The hype around the so-called Metaverse seems to have died down a bit. Even Facebook, which changed its name to Meta to emphasize its new mission, has been rather silent on that front, especially in light of AI being the hottest thing in tech these days. With the launch of the Apple Vision Pro, however, interest in mixed reality, as well as AR and VR, is once again on the rise. As such, now seems to be the best time for Microsoft to also make widely available its own virtual meeting platform, Microsoft Mesh, encouraging a new approach to hybrid work arrangements that will have attendees “sitting” around digital bonfires or posh virtual rooms, all for the sake of trying to make people feel more connected even when they’re all just sitting in their own homes.
In order to shake off the image of something only for games and entertainment, platform developers like Meta and Microsoft try to make mixed reality technologies something that’s actually useful for serious business as well. These usually involve providing virtual spaces for meetings, creating avatars that represent employees, and holding more interactive and livelier gatherings that would otherwise be a boring experience of watching people’s faces in a grid of boxes. In other words, they try to recreate the feelings and emotions of meeting in person when they physically can’t.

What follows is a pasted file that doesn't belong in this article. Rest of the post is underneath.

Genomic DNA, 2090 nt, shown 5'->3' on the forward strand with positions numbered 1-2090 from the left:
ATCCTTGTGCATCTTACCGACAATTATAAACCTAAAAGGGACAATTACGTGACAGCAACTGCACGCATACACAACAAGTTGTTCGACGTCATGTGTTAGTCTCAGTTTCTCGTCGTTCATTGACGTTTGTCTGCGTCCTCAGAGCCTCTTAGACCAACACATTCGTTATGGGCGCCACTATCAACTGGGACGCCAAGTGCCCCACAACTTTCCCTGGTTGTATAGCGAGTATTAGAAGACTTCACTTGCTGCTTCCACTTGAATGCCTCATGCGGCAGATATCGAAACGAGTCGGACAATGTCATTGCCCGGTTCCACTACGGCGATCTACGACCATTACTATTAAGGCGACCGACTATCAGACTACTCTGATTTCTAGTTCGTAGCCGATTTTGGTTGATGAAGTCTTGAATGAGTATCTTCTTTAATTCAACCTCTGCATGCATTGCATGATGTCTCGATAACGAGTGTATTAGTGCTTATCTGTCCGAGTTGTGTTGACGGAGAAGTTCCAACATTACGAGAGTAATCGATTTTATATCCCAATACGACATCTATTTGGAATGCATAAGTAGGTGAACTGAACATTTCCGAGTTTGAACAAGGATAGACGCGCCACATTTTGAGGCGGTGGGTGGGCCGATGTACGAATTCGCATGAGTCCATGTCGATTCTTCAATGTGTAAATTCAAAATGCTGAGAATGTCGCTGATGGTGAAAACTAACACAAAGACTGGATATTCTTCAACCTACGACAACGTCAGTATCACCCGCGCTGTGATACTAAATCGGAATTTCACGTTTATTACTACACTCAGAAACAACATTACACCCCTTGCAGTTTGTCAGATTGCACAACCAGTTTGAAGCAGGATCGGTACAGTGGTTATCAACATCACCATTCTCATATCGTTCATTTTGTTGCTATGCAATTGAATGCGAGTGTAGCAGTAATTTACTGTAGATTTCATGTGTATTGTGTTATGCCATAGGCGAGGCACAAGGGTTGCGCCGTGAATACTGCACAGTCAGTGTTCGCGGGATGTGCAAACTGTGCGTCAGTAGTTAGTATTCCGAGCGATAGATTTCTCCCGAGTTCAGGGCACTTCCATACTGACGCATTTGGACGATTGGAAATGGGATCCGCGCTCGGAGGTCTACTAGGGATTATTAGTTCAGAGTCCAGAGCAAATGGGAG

Microsoft Mesh is Redmond’s solution to this problem. Think of it like a VR Microsoft Teams and is, in fact, integrated into Microsoft’s collaboration platform. With just a few clicks, you can turn a flat, literally and figuratively, meeting into a 3D virtual experience, complete with bars, chairs, fires, and, of course, a screen inside a screen for showing presentations to your team. You’ll have to create your own personalized avatar, preferably something close to your real-world appearance, and you can decorate your spaces the way you want, including company logos, of course.
Microsoft is leaning heavily on its no-code tools to make Mesh more enticing, in addition to having it tied to Microsoft Teams in the first place. Designing the area is a simple process of dragging and dropping assets as you would in a 3D game editor, thanks to a collaboration with Unity 3D. But if that is already too complex, Microsoft Co-Pilot offers an easier method that utilizes AI to translate your prompts into captivating virtual interiors, or at least the semblance of one. Whether it’s just a simple stand-up meeting that needs everyone to be on their toes, a brainstorming session that requires a bit more creativity, or a presentation that needs to keep people attentive, a virtual meeting space is probably going to help spice things up a bit.